Qwest CFO in hot seat
Szeliga likely to face defense's wrath in Nacchio case
By Andy Vuong and Greg Griffin, Staff Writers
Monday, July 31, 2006
Former Qwest chief financial officer Robin Szeliga appears
headed for the same scorching seat that ex-Enron CFO Andrew
Fastow once occupied.
Fastow was the star witness in the fraud and conspiracy
trial of former Enron chairman Ken Lay and former chief
executive Jeff Skilling. On the stand, Fastow endured
taunts and personal attacks from the defense.
Szeliga is expected to be the star witness in the
government's insider-trading case against former Qwest CEO
Joe Nacchio. Experts say she will also likely face
significant heat on the witness stand.
In December, the Justice Department charged Nacchio with 42
counts of illegal insider trading. Nacchio sold $100.8
million in stock from January to May 2001. The government
alleges that he knew then, but did not disclose to the
public, that Qwest was in unstable financial condition.
Nacchio, who left Qwest in June 2002, has pleaded not
guilty. Szeliga committed illegal insider trading in April
2001, within the same time frame that Nacchio is accused of
committing illegal insider trading.
U.S. Attorney Bill Leone said Friday that Szeliga is in a
position to provide "indispensable testimony."
Former federal prosecutor William Mitchelson said Szeliga
will be center stage.
"Having someone like Szeliga, who can give context to what
Nacchio knew and when he knew it, is critical to prosecuting
that case," said Mitchelson, now a white-collar criminal
defense lawyer with Alston & Bird in Atlanta.
Szeliga was sentenced Friday to two years of probation,
including six months of home detention, and a $250,000 fine
for illegal insider trading.
A trial date in Nacchio's case hasn't been set. It likely
won't happen until next year. Nacchio faces up to 10 years
in prison and a $1 million fine on each of the 42
Several former federal prosecutors said that it's uncommon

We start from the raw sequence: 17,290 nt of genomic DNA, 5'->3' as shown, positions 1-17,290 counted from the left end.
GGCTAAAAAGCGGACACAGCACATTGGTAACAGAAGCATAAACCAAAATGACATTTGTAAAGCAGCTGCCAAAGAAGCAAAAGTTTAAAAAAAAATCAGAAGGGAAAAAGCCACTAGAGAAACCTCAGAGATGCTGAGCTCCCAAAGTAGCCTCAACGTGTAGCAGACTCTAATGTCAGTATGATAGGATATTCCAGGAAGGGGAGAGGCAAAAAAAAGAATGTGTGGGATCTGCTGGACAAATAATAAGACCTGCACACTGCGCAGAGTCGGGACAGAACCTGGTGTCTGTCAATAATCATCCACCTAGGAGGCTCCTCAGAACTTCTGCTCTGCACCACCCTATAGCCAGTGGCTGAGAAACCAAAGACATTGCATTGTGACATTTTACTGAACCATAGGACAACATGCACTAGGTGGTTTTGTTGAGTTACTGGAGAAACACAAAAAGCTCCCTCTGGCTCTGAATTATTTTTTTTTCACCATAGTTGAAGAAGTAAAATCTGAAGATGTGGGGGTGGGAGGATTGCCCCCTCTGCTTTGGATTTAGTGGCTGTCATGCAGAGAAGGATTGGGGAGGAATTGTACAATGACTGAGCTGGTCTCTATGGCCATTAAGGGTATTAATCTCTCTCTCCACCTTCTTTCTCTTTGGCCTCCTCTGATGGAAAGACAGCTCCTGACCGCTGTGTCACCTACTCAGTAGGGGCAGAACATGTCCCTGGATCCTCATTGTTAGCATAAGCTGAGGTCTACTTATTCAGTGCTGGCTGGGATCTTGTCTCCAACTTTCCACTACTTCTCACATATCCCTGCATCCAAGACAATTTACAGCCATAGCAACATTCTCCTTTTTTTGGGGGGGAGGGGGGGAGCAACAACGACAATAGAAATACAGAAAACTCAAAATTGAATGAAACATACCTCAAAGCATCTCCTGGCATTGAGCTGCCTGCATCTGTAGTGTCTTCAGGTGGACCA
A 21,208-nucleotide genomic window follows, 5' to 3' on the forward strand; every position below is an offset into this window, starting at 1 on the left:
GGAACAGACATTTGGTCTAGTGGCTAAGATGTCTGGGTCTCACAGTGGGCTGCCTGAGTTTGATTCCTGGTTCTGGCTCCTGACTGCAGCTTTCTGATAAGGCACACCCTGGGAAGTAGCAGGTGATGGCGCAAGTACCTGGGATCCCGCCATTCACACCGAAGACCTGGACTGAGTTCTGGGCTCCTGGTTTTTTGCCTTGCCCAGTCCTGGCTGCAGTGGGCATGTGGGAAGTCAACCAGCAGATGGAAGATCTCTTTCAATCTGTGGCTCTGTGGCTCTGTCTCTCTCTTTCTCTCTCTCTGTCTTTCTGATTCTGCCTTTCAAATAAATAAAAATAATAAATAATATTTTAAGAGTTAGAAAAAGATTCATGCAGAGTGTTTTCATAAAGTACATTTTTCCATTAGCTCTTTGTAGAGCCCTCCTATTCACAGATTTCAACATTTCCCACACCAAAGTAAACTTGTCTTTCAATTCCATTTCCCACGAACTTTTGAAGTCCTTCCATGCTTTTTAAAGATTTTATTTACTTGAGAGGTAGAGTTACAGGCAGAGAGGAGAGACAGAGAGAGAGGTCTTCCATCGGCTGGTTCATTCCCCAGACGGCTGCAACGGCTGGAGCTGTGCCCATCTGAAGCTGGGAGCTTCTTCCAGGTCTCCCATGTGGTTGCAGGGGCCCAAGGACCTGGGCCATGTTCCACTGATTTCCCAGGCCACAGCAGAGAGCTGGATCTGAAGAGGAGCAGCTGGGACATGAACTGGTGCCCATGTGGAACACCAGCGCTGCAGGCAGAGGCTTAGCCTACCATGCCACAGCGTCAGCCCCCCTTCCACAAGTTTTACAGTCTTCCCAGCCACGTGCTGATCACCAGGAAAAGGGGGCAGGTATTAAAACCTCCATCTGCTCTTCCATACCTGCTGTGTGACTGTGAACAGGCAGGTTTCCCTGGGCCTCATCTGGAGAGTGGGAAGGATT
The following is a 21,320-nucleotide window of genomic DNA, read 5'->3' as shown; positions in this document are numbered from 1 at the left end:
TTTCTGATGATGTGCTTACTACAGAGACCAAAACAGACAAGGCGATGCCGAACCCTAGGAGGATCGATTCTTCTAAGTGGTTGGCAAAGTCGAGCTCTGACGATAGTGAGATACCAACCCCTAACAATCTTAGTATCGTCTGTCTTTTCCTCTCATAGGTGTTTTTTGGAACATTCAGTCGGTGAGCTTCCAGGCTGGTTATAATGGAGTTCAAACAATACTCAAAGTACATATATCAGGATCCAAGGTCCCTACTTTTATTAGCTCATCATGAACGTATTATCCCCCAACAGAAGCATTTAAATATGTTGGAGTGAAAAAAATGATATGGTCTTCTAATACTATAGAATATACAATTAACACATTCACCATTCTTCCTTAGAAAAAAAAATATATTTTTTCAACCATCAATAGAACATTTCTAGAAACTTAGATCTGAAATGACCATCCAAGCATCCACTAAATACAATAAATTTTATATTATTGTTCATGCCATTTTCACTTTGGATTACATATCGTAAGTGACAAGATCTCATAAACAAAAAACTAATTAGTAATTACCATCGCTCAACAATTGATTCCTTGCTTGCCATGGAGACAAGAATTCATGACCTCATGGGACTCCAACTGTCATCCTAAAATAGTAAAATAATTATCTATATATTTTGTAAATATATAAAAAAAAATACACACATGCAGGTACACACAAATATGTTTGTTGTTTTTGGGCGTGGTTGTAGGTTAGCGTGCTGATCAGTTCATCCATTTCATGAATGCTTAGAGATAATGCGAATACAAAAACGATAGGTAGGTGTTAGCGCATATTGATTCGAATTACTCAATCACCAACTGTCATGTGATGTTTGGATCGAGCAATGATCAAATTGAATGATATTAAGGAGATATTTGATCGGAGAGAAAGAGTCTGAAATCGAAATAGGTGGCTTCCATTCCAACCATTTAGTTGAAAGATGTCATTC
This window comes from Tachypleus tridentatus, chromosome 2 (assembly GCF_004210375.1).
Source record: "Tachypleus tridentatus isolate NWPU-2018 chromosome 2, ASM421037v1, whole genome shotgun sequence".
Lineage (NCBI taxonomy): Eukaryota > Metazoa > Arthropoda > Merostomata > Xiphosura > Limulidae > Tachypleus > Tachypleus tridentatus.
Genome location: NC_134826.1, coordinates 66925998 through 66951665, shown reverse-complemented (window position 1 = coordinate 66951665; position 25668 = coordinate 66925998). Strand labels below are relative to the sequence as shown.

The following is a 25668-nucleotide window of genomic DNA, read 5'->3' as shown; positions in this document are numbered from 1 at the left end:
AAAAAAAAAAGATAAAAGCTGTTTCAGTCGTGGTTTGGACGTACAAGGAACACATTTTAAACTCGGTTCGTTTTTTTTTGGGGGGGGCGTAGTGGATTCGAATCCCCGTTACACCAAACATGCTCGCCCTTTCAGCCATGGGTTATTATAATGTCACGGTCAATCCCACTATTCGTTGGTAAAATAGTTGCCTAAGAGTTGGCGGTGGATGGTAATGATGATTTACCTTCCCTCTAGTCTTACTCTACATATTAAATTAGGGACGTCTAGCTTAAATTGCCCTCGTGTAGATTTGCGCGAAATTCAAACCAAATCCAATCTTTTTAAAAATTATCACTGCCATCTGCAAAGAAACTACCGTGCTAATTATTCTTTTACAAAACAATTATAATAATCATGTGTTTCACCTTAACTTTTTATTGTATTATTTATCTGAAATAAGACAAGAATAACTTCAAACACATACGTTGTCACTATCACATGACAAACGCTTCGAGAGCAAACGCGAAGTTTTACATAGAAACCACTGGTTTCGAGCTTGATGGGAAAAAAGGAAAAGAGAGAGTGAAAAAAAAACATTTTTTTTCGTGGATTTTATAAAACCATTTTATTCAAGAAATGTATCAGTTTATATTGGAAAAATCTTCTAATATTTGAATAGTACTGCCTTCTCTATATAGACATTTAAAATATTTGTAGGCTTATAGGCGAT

for key witnesses to be sentenced before giving their
"Once a government witness is sentenced, it's possible they
could lose their incentive to cooperate.
Sentencing holds a hammer over their head," said Robert
Blume, a former federal prosecutor in Washington, D.C., now
in private practice with Gibson, Dunn & Crutcher in Denver.
The Justice Department said it is not concerned that Szeliga
will lose motivation.
"Robin Szeliga's plea agreement requires that she cooperate
with the government's investigation up to and including
testimony. ... That cooperation does not end after she is
sentenced," said Jeff Dorschner, a spokesman for the U.S.
attorney's office in Denver.
Terry Bird, Szeliga's attorney, said Friday she still
intends to fully cooperate.
Former HealthSouth Corp. CFO William Owens pleaded guilty to
fraud and conspiracy charges. He then provided key
testimony against Richard Scrushy during the former chief
executive's fraud trial last year. Scrushy wasn't
convicted, but Owens was later sentenced to five years in
Former WorldCom chief financial officer Scott Sullivan
pleaded guilty to fraud and conspiracy charges. He was
sentenced to five years in prison in August after providing
key testimony that helped convict former chief executive
Bernard Ebbers. Ebbers received 25 years in prison, a
conviction upheld Friday by a federal appeals court.
Fastow pleaded guilty to two counts of conspiracy and
received a sentence of 10 years in prison. Fastow, an
architect of Enron's fraud, received that sentence before
testifying to Lay's and Skilling's roles. Lay and Skilling
were convicted in May, primarily on fraud and conspiracy
charges. Skilling, who has appealed his conviction, faces
up to 10 years on each of 19 counts. He could be sentenced
later this year. Lay died this month.
Fastow was grilled extensively by defense attorneys, who
tried to undermine his credibility for having reached a plea
deal with the government.
The attacks were sometimes personal. In one exchange,
Skilling attorney Daniel Petrocelli said, "Your greed was so
great that you allowed your wife to go to prison."
Fastow's wife, Lea, was sentenced to one year in prison
after pleading guilty to a misdemeanor tax crime.
Legal experts expect Szeliga to also face significant heat
on the witness stand.
"She's going to be attacked by Nacchio's lawyers as having
been bought and paid for by the government prosecutors,"
Mitchelson said. "She's going to be subjected to withering
cross-examination by the Nacchio defense team."
Szeliga, 45, joined Qwest in 1997 as vice president of
finance. In March 2001, she became Qwest's CFO, succeeding
Robert Woodruff. Szeliga was replaced as CFO in 2002, left
Qwest in 2003 and was indicted in 2005.
April 2001 appears to be at the center of the Nacchio
According to the U.S. Securities and Exchange Commission's
civil charges against Nacchio and court documents, the
following occurred during that month:
On April 24, Nacchio and Szeliga issued Qwest's
first-quarter earnings release ... (and) ... falsely claimed
in the release that Qwest's growth stemmed from various
On April 29, Nacchio stated fraudulently (on Fox News
Channel) that "most of our growth comes from development of
new products ..."
On April 30, Szeliga exercised 10,000 stock options and sold
the shares, netting a profit of $125,000.
Staff writer Andy Vuong
can be reached at 303-820-1209 or